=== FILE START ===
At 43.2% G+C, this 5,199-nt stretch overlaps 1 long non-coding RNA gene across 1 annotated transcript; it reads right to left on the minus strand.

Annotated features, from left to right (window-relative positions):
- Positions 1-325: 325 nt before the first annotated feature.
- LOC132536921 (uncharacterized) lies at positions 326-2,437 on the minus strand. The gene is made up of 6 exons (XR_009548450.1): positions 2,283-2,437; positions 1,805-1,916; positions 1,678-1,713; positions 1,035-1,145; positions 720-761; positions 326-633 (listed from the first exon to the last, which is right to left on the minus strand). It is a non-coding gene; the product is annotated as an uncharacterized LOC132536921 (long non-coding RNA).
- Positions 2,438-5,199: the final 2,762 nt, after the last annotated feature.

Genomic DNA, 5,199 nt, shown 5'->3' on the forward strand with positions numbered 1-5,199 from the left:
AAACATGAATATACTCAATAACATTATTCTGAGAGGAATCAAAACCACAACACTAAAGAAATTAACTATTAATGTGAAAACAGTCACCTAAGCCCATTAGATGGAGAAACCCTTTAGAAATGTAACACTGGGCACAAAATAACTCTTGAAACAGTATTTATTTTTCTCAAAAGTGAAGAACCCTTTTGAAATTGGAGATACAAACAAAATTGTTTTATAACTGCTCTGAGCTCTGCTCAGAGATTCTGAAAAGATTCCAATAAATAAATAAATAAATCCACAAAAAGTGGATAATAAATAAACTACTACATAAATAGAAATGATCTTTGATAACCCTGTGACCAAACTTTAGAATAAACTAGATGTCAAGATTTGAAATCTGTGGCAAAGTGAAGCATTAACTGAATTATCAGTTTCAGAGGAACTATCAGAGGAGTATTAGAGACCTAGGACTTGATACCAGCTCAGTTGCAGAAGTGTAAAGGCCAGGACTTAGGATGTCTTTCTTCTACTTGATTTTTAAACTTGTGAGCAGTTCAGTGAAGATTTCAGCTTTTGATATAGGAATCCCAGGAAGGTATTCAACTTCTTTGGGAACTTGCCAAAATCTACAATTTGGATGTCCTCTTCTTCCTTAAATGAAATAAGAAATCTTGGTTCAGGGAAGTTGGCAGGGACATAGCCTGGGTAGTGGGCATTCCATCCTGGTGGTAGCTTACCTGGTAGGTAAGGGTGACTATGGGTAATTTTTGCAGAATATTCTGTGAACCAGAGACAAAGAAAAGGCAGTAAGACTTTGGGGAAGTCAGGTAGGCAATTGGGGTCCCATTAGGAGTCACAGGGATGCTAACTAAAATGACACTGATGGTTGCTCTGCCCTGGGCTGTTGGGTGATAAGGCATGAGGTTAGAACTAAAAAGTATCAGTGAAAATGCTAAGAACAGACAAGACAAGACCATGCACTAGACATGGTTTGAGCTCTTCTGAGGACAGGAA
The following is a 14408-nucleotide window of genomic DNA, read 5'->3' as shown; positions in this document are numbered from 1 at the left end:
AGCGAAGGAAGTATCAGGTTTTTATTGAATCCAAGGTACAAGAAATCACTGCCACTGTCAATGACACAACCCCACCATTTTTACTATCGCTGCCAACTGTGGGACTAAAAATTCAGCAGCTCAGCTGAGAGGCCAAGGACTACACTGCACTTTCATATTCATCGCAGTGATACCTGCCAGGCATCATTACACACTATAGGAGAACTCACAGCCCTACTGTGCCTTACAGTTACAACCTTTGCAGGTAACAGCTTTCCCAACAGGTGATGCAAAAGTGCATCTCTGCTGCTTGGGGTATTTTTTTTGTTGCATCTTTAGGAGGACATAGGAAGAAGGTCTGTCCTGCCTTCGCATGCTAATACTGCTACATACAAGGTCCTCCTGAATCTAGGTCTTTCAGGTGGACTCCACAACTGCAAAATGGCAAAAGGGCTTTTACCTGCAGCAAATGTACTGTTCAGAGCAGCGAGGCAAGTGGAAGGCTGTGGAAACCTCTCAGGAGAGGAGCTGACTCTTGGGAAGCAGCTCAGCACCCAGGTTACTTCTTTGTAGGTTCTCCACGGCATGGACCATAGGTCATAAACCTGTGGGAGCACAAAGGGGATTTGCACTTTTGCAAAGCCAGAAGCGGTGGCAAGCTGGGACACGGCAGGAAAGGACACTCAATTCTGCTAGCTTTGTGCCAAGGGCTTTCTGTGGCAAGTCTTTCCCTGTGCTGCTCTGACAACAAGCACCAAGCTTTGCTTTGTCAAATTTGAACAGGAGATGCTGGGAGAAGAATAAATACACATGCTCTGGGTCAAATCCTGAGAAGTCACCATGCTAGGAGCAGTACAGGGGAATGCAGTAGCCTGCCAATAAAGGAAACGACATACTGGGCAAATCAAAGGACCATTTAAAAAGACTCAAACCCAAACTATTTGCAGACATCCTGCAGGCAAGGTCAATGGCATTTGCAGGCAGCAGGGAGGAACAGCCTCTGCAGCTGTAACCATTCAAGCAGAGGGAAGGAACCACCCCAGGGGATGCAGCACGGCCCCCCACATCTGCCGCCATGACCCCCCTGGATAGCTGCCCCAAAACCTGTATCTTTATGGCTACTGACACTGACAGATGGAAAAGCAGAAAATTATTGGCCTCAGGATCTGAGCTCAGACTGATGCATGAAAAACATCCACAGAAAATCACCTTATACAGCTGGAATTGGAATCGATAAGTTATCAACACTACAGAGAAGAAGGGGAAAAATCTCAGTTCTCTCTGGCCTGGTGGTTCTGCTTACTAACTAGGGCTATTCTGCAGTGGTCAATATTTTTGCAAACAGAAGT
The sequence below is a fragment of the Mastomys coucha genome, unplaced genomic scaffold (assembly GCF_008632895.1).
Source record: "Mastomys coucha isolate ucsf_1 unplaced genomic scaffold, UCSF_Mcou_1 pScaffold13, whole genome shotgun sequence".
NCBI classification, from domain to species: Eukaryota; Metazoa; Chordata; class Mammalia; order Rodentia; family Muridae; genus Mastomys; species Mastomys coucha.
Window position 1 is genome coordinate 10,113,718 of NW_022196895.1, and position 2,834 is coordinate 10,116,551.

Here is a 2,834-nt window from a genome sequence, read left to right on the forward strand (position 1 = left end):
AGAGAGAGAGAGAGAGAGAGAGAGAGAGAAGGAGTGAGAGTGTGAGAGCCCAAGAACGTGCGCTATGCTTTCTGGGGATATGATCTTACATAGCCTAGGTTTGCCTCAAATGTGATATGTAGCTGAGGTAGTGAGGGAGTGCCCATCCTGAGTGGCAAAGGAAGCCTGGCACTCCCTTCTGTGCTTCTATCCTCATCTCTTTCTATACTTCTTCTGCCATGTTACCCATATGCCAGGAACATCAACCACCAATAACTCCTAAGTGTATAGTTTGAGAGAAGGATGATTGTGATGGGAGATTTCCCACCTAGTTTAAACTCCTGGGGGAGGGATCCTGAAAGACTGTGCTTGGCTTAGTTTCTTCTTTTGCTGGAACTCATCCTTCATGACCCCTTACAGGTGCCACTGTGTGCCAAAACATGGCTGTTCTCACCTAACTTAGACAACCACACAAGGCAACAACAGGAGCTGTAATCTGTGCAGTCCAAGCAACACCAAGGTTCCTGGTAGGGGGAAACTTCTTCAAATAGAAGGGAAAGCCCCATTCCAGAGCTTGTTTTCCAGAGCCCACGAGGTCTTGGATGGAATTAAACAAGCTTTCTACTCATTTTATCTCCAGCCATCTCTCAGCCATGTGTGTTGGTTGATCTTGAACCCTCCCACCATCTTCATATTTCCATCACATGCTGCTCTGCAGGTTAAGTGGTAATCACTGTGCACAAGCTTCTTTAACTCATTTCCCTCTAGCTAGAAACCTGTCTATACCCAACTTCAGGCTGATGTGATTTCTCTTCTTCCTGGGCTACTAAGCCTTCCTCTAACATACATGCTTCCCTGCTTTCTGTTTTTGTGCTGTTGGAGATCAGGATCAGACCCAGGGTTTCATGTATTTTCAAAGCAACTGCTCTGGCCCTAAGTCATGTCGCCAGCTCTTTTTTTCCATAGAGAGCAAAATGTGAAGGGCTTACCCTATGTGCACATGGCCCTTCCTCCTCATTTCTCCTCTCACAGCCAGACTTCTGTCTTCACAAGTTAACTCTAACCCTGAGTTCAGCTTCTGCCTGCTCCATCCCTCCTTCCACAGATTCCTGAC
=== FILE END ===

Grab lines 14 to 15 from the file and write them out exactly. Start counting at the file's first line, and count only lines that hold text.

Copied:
Here is a 2,834-nt window from a genome sequence, read left to right on the forward strand (position 1 = left end):
AGAGAGAGAGAGAGAGAGAGAGAGAGAGAAGGAGTGAGAGTGTGAGAGCCCAAGAACGTGCGCTATGCTTTCTGGGGATATGATCTTACATAGCCTAGGTTTGCCTCAAATGTGATATGTAGCTGAGGTAGTGAGGGAGTGCCCATCCTGAGTGGCAAAGGAAGCCTGGCACTCCCTTCTGTGCTTCTATCCTCATCTCTTTCTATACTTCTTCTGCCATGTTACCCATATGCCAGGAACATCAACCACCAATAACTCCTAAGTGTATAGTTTGAGAGAAGGATGATTGTGATGGGAGATTTCCCACCTAGTTTAAACTCCTGGGGGAGGGATCCTGAAAGACTGTGCTTGGCTTAGTTTCTTCTTTTGCTGGAACTCATCCTTCATGACCCCTTACAGGTGCCACTGTGTGCCAAAACATGGCTGTTCTCACCTAACTTAGACAACCACACAAGGCAACAACAGGAGCTGTAATCTGTGCAGTCCAAGCAACACCAAGGTTCCTGGTAGGGGGAAACTTCTTCAAATAGAAGGGAAAGCCCCATTCCAGAGCTTGTTTTCCAGAGCCCACGAGGTCTTGGATGGAATTAAACAAGCTTTCTACTCATTTTATCTCCAGCCATCTCTCAGCCATGTGTGTTGGTTGATCTTGAACCCTCCCACCATCTTCATATTTCCATCACATGCTGCTCTGCAGGTTAAGTGGTAATCACTGTGCACAAGCTTCTTTAACTCATTTCCCTCTAGCTAGAAACCTGTCTATACCCAACTTCAGGCTGATGTGATTTCTCTTCTTCCTGGGCTACTAAGCCTTCCTCTAACATACATGCTTCCCTGCTTTCTGTTTTTGTGCTGTTGGAGATCAGGATCAGACCCAGGGTTTCATGTATTTTCAAAGCAACTGCTCTGGCCCTAAGTCATGTCGCCAGCTCTTTTTTTCCATAGAGAGCAAAATGTGAAGGGCTTACCCTATGTGCACATGGCCCTTCCTCCTCATTTCTCCTCTCACAGCCAGACTTCTGTCTTCACAAGTTAACTCTAACCCTGAGTTCAGCTTCTGCCTGCTCCATCCCTCCTTCCACAGATTCCTGAC